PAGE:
The Points follows the launch of quite a few different Hong Kong-focused retailers positioned overseas, together with Flow HK, which relies in Taiwan, and Commons Hong Kong, which relies within the UK and Taiwan.

“There’s always a need for a vibrant, independent press. It’s hopeful to see resilient journalists inside and outside Hong Kong continue their excellent journalism,” Iris Hsu, China consultant for the Committee to Protect Journalists, advised Al Jazeera.

“If the overseas media outlets provide a safer platform for Hong Kong’s critical journalism that has been under attack for years, it would help preserve Hong Kong’s press freedom and slow the government’s deliberate erosion of checks and balances of power.”

The Hong Kong authorities has repeatedly insisted that the town’s press freedom stays intact. Hong Kong’s chief John Lee final 12 months mentioned there was no want to speak about defending press freedom as a result of it “exists and we attach great importance to press freedom”.

Reaching throughout the divides

For now, The Points has a modest measurement and reach.

The outlet depends on six full-time journalists and freelancers, in accordance with Poon, who mentioned the web site attracts about 3,000-4000 readers every day, though that quantity is rising quick.

Finn Lau, The Points’s government director, mentioned the outlet depends on a small pool of reader donations to pay its workers and is exploring different sources of income, which might embrace authorities grants or rich donors.

“Financial sustainability is one of the key issues, that’s why it took us around 15 months to prepare our media before launch,” Lau advised Al Jazeera. “For the upcoming two years, our top priority must be to get the media [outlet] to be financially sustainable.”

Despite its hyperlinks to Apple Daily, The Points can be eager to reach Hong Kong individuals from throughout the political spectrum and to keep away from expenses of political bias and sensationalism that critics levelled on the defunct tabloid, mentioned Lau, a Hong Kong activist identified for his opposition to Beijing.

“We don’t want to overly politicise our media outlet,” mentioned Lau, who popularised a protest technique of escalating violence referred to as “Lam Chau” throughout anti-government protests in 2019 and 2020.

“On the other hand, we don’t want to self-censor. So we are trying to find a dedicated balance between being a tabloid or being a so-called … intellectual newspaper.”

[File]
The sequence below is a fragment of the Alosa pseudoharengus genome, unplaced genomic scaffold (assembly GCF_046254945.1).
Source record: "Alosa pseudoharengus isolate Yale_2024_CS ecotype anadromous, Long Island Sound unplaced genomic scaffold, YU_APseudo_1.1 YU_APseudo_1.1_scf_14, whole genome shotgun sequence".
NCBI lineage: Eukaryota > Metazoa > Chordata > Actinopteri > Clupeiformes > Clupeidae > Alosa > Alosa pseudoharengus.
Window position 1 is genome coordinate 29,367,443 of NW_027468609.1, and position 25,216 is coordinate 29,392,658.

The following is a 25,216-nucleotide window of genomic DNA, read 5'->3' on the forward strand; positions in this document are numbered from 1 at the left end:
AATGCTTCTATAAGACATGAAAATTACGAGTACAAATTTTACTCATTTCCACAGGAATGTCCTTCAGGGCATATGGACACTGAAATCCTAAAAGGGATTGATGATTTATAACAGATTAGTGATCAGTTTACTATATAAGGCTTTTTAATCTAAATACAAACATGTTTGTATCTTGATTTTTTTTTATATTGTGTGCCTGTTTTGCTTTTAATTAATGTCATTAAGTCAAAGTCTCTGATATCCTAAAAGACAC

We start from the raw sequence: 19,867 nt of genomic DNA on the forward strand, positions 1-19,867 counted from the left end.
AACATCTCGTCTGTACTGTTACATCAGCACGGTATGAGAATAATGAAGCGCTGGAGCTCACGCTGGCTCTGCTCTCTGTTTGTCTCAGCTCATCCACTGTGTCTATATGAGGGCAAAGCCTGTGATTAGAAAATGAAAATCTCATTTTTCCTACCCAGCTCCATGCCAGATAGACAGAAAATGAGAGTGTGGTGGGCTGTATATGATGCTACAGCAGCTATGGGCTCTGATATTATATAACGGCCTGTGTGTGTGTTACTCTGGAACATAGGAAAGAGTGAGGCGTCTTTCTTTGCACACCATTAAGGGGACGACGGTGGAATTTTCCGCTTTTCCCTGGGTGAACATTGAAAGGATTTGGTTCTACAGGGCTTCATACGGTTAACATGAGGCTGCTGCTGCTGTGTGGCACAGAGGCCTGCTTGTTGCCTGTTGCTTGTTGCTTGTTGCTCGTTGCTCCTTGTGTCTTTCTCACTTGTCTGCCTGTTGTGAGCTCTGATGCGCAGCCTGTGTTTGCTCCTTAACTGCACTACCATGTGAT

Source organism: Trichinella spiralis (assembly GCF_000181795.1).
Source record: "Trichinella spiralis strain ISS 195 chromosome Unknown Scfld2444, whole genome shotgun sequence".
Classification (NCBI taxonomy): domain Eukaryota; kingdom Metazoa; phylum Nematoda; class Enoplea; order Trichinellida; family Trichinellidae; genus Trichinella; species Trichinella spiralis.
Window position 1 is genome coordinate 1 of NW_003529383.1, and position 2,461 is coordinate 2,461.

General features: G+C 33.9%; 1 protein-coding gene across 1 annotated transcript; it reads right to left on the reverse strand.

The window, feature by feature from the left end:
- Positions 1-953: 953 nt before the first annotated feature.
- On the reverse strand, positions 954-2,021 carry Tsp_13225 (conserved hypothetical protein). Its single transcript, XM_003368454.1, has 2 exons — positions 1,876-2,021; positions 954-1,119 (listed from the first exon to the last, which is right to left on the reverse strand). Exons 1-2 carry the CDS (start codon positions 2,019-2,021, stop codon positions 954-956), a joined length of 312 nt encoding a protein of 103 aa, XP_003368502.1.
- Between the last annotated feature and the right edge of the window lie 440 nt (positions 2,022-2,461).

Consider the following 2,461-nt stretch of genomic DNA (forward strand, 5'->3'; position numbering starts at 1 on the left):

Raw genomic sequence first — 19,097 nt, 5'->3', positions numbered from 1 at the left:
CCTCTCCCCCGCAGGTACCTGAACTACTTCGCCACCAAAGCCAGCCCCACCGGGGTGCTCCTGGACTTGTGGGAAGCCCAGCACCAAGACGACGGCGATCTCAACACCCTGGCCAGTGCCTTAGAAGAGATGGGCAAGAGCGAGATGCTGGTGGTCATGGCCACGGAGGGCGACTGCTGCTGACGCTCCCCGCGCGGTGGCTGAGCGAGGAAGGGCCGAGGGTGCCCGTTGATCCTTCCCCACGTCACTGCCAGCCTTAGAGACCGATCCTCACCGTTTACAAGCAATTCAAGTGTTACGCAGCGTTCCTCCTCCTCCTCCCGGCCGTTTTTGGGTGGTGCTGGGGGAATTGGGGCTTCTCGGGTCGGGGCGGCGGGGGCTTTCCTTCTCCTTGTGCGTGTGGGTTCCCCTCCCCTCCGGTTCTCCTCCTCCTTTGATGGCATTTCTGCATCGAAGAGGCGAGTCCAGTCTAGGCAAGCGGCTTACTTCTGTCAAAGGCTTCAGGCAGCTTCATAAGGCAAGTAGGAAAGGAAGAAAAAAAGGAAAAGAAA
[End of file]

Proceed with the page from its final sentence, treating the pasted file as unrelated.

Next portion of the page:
Journalist Bao Choy Speaking To The Media Outside Court. She Is Wearing A Black Face Mask. People Behind Her Are Holding Up Signs Reading 'Fearless'.
Journalists have come below growing stress for the reason that nationwide safety legislation was handed. Bao Choy Yuk-Ling was convicted of accessing public knowledge for a documentary on a mob assault in the course of the 2019 protests [File: Tyrone Siu/Reuters]

Apart from monetary challenges, The Points has had hassle getting the phrase out on social media.

Soon after its launch, the outlet’s Twitter account was suspended with out warning or clarification, Lau mentioned.

Lau mentioned the account had not violated Twitter’s phrases of service, however it might have been focused with vexatious complaints by pro-Beijing figures or fallen sufferer to the scarcity of workers on the platform following Elon Musk’s takeover. The account has but to be reinstated.

“We are very frustrated with Twitter and we are still considering what we should do with this platform,” he mentioned.

Still, Lau has large ambitions for the media outlet.

“I am rather optimistic about the visibility of this project. Actually I am a pragmatic dreamer,” he mentioned. “That’s why I believe it might take one or two years to stabilise.”

For Poon, the launch of The Points is about greater than upholding press freedom. She hopes the outlet will help protect Hong Kong’s distinct tradition and values.

“We have our next generation. We have to look after our children,” she mentioned.

“That’s why it’s important to have our own media, to tell our own stories. Then our history and everything can be given down to our next generation.”